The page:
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Contributions for Croatian?

So, I was wondering if some Native Croatian-speakers (or just somebody who knows Croatian really good) would be willing to help at the making of language course of Croatian (for English speakers).I am ready to help with the making, and will gladly do it.So, if anybody would be interested in learning or making the course just reply down below.

July 15, 2017



You can apply in the incubator here: https://incubator.duolingo.com/apply
Also, you can add your vote to the first discussion requesting Croatian here: https://www.duolingo.com/comment/15014194 (under Serbo-croatian).


I would love to see a Croatian course, but I don't think it's likely any time soon. Duolingo doesn't show any indication of adding courses based on what users want (cough cough, Finnish). You can try applying, but the course probably won't start until a very long time (or never).


i'm from Croatia and I would love to help


I could also be happy to help. BTW - I don't see Croatia has any Duolingo events, that would be interesting as well. Anyone interested in creating such event? (in Zagreb)


Super! Hvala na tvojoj pomoći koju nudiš. Ali Proces bi mogao dugo potrajati. Što znači da ne možemo odmah početi na radnji :( .


znam no nadm se da će jednog dana i hrvatski biti na duolingu


Velika je vjerovatnost da će dodati hrvatski, zbog potražnje.Našla sam puno ljudi koji bi htjeli naučitit hrvatski, ali ne mogu naći dobar hrvatski tečaj (na engleskom).


I would be interested in learning Croatian. Croatian is intelligible with Serbian, Bosnian, and Montenegrin so people who know those languages fluently should also contribute. Also, Serbian shares some vocabulary with other Slavic languages like Polish or Slovak.


I appreciate the Idea, but here are a couple of reasons why that wouldn't work so smoothly:

But you are right about people from other parts of Balkan (Serbians, Bosnians, and Montenegrians) being able to fluently speak Croatian. Only, not grammatically correct.See, what would maybe be grammatically correct in Serbian, wouldn't be grammatically correct in Croatian (In most cases).


Even though they could help by the making, I think the best thing would be to make different courses for Croatian and Serbian.


I think so, too. If Duolingo can offer both Swedish and Norwegian, there really is no reason this can't happen. Normally a course teaching English to speakers of a language comes first, though. How do you think that ought to work? It would seem like separate English for Croatian and English for Serbian would be quite a bit of unnecessarily duplicated effort, but the simple matter of what to call a unified course "English for [what??]" would seem to be a problem. Any thoughts?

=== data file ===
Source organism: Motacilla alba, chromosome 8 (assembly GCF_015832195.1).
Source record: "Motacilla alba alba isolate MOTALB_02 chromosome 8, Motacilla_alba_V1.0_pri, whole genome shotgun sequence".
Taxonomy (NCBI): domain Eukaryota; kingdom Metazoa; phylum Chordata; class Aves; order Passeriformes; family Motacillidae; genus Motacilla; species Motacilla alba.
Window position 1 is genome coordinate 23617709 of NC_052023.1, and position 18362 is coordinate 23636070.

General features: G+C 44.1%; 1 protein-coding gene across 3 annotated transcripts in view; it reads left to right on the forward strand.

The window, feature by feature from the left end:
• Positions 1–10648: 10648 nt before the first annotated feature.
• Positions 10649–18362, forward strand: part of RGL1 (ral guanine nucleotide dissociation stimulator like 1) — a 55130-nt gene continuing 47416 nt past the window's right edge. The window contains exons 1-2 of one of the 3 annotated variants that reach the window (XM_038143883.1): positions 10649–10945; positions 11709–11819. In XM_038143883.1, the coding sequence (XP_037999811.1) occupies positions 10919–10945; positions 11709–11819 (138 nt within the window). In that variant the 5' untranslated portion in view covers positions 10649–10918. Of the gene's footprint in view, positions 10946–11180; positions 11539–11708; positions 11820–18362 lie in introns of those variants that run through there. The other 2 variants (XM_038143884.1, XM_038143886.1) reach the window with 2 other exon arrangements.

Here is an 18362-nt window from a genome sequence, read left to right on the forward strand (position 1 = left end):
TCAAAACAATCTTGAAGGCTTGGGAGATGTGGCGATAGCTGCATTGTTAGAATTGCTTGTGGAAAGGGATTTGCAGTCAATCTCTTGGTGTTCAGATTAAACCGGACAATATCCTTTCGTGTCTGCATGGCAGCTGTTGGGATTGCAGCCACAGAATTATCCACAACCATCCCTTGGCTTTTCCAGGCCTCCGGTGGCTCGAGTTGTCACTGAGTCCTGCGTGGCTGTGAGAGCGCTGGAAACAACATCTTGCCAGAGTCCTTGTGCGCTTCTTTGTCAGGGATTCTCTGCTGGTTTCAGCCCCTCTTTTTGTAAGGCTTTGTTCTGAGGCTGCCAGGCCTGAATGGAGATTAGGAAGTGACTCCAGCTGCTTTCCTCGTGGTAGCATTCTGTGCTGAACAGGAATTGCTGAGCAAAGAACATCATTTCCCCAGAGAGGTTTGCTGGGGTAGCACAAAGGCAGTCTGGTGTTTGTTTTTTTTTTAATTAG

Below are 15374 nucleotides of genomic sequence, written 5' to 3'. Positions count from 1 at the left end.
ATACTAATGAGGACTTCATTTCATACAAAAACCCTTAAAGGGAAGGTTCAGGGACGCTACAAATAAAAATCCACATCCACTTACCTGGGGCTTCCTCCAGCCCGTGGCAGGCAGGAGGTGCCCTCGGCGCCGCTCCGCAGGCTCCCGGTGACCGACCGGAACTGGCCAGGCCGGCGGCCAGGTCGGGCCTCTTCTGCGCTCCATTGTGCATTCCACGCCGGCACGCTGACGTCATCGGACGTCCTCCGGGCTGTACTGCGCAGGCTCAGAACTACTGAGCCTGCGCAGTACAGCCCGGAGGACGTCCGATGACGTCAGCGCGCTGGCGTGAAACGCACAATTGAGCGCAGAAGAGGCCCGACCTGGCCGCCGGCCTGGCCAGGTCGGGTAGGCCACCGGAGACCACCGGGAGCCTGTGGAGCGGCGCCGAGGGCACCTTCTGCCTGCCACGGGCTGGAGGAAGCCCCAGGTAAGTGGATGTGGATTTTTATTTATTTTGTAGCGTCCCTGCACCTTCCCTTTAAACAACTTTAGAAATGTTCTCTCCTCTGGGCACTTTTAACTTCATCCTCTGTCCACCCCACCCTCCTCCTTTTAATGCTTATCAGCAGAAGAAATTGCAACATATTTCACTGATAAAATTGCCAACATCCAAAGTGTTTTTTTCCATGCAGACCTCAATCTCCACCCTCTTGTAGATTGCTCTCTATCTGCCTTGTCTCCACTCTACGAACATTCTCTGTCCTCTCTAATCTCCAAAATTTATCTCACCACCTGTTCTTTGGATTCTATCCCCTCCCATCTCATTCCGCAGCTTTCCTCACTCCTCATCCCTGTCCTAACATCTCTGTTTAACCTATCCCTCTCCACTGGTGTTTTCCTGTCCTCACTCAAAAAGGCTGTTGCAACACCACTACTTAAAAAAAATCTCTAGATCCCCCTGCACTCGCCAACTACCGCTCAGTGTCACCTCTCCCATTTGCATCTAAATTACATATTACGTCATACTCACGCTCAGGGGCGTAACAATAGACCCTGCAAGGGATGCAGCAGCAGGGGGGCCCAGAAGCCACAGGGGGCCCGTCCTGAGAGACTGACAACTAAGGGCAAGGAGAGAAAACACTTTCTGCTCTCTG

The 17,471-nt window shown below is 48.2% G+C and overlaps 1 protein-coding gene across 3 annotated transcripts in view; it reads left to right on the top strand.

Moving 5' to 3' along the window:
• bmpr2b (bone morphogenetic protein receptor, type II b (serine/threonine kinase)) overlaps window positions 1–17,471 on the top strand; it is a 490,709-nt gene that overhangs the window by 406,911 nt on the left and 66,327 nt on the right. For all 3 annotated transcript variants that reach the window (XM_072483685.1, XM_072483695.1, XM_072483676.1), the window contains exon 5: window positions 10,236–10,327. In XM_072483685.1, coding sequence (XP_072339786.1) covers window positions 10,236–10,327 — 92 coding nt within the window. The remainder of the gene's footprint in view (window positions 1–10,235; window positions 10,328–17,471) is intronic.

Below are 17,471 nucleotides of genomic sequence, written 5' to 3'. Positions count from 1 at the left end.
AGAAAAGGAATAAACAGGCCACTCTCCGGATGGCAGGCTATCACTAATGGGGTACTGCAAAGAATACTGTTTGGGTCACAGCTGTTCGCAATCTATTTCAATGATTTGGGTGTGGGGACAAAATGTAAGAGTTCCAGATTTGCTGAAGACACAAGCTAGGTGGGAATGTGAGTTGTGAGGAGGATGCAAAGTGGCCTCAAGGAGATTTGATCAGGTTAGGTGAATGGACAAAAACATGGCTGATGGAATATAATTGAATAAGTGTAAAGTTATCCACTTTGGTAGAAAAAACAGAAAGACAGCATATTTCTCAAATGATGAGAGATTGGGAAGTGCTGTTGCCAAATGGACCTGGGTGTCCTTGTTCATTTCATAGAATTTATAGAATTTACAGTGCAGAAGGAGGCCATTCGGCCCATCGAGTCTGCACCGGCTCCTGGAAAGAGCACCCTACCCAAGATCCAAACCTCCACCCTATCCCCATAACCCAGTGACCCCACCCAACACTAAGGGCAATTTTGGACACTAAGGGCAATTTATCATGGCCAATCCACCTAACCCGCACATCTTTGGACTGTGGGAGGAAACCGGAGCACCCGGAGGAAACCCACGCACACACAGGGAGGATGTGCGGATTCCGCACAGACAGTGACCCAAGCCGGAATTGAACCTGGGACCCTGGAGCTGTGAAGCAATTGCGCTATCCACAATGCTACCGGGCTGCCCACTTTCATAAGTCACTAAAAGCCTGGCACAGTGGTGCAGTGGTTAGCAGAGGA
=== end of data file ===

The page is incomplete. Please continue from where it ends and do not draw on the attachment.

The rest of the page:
In Croatia, English is learned as a second language from grade 2 at school.Everybody has to learn English.Then you have an option to learn German.And as you get to higher grades, you get an option of French and Latin. But that is off topic. I meant to say that almost every person in Croatia can speak some degree of English.Normally older folks can't speak fluent English ( the reason is they didn't learn English at school), but young people are sure to know a fluent degree of English. So an English course for Croatian speakers could be useful for older people who don't know a lot of it. The course could be made for both Croatian and Serbian speakers. The name could actually be the language spoken in Yugoslavia: Serbo-Croatian. So I guess it would be called: ''English for Serbo-Croatian'' Even though that name could make a big outrage, reason being that the Croatian and Serbians hate each other.


Even though that name could make a big outrage

Yeah, that was the problem I had in mind :( I almost wonder if Duo won't just choose to make two courses, just to avoid alienating the user base. There could even be technical reasons for it. There's a cap on the number of translations allowed (which there shouldn't be, but it doesn't seem to be going away any time soon), which can become relevant in Slavic languages, and it would just be worse if you have to deal with alternate spelling standards.

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